March 23, 2015
21st CENTURY ASSURANCE CO.,
LIBERTY MUTUAL INSURANCE CO., Defendant.
Submitted: March 6, 2015
Upon Defendant's Motion for Summary Judgment GRANTED.
Amanda L. H. Brinton, Esquire, The Law Offices of Amanda L. H. Brinton, Attorney for Plaintiff 21st Century Assurance Company.
David L. Baumberger, Esquire, Law Offices of Chrissinger & Baumberger, Attorney for Defendant Liberty Mutual Insurance Co.
Ferris W. Wharton, J.
This 23rd day of March, 2015, upon consideration of Defendant's Motion for Summary Judgment, Plaintiff's Opposition, oral argument, the audio recording of the Court's ruling on Defendant's previous Motion for Summary Judgment and the parties supplemental submissions, it appears to the Court that:
1. Plaintiff 21st Century Assurance Co. ("21st Century") initiated this action on June 20, 2013 by filing a Complaint, seeking, inter alia, subrogation against Liberty Mutual Insurance Company ("Liberty Mutual"). The claim arises out of a motor vehicle accident in which a vehicle insured by 21st Century was involved in an accident with a vehicle insured by Liberty Mutual. As a result of the accident expenses in the form of personal injury protection ("PIP") benefits were paid to or on behalf of the occupant of the vehicle insured by 21st Century. 21st Century is seeking judgment against Liberty Mutual for those PIP benefits as well as future PIP payments.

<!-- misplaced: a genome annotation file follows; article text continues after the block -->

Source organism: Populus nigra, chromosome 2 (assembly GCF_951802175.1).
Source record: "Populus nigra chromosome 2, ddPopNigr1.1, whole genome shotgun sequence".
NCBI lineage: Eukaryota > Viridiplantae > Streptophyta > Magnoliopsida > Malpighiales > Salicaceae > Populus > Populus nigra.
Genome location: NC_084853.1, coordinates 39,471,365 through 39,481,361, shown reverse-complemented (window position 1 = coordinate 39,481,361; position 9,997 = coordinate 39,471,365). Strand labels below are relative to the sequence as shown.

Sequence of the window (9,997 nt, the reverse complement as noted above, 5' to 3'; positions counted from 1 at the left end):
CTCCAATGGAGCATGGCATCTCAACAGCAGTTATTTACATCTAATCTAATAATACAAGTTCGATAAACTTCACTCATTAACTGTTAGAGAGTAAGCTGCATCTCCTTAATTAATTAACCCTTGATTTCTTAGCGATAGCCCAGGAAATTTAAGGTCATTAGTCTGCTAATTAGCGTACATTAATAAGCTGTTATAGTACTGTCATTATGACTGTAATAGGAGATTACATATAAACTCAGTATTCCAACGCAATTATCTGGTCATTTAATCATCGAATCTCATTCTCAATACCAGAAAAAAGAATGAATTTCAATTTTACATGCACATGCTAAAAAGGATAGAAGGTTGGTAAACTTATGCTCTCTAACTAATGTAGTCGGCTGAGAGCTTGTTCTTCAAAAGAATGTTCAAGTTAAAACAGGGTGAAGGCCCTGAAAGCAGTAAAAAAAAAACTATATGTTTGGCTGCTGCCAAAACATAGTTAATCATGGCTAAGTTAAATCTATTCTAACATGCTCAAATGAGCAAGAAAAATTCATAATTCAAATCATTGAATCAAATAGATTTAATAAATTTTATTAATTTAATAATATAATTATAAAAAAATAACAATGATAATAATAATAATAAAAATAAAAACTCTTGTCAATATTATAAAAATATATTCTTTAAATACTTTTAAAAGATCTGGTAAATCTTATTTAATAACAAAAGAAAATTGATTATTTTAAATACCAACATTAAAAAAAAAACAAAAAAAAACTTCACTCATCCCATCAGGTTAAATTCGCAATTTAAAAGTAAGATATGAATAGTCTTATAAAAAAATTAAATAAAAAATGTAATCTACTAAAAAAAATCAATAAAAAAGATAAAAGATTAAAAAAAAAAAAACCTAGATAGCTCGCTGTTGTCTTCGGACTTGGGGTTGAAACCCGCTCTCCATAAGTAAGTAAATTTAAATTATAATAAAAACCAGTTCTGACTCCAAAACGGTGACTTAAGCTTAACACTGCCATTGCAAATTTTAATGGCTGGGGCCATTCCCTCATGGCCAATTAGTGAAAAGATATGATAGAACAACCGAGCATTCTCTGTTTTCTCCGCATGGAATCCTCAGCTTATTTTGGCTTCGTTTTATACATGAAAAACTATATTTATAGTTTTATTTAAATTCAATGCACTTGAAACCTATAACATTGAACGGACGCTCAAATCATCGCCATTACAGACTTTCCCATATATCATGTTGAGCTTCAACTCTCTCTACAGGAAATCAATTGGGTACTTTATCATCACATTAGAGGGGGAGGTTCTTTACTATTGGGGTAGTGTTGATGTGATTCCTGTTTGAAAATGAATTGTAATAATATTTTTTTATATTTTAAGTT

2. On December 20, 2013, Liberty Mutual moved for summary judgment on the basis that the matter was adjudicated in arbitration, barring 21st Century's claim by operation of law. Liberty Mutual argued that 21 Del. C. § 2118(g)(3) requires that disputes among insurers as to liability or payments are required to be arbitrated and that arbitrators' decisions are not appealable. In Liberty Mutual's view, it was entitled to summary judgment because the arbitrator determined that 21st Century did not have a right of PIP subrogation since 21st Century's insured vehicle was insured and registered in New Jersey and PIP subrogation is only applicable to vehicles registered in Delaware and affording Delaware PIP benefits. 21st Century opposed the motion, arguing that the matter was ejected from arbitration without a determination on the merits and that it was entitled to appeal the arbitrator's decision under 21 Del. C. § 2118(j)(5).